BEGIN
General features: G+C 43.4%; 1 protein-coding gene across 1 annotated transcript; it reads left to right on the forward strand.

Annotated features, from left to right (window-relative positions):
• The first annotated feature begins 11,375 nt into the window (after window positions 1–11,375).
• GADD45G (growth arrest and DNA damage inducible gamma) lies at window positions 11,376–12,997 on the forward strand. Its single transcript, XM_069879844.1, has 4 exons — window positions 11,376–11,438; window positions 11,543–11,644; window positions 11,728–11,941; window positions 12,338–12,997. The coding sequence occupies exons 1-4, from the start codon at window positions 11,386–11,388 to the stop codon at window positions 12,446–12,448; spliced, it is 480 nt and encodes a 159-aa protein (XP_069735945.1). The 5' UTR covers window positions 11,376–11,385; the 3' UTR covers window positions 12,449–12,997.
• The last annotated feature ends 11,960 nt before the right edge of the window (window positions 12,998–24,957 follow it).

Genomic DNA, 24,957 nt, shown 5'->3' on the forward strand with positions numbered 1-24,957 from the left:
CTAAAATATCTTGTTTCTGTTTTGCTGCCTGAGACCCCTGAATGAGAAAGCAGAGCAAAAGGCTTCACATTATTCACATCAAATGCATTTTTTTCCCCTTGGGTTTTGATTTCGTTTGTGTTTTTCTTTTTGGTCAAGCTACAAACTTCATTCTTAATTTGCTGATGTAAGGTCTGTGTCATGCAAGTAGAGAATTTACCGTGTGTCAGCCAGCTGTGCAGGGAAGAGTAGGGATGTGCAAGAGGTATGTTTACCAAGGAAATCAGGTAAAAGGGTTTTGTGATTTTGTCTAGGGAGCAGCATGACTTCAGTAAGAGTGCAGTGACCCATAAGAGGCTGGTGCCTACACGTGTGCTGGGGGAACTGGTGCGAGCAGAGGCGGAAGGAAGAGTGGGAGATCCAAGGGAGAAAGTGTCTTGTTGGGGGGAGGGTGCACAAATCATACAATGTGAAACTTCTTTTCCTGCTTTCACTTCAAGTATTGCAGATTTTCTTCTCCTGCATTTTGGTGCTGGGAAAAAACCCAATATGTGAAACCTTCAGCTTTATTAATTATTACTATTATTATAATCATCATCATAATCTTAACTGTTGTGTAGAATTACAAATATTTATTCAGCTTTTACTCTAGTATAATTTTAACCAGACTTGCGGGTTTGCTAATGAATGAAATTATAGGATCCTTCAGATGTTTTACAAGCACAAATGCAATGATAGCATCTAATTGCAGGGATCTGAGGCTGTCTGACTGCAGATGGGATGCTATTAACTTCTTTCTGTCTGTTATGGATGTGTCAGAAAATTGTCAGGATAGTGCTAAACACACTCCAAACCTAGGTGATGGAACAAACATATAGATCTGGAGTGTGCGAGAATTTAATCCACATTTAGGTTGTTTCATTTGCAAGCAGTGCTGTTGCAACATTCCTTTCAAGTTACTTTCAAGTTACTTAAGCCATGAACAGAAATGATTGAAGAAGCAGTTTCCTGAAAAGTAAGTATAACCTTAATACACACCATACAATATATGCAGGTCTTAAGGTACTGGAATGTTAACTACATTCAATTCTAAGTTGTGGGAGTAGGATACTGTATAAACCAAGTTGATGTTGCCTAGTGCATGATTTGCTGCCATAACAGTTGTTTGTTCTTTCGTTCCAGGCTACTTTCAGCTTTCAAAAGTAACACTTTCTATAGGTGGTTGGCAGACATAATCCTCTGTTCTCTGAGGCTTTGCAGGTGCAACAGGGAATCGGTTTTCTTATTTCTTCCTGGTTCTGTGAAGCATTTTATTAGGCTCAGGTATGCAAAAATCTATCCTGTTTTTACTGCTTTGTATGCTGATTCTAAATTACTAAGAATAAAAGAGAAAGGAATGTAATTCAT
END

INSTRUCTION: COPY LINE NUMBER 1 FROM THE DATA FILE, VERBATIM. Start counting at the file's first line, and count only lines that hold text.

General features: G+C 43.4%; 1 protein-coding gene across 1 annotated transcript; it reads left to right on the forward strand.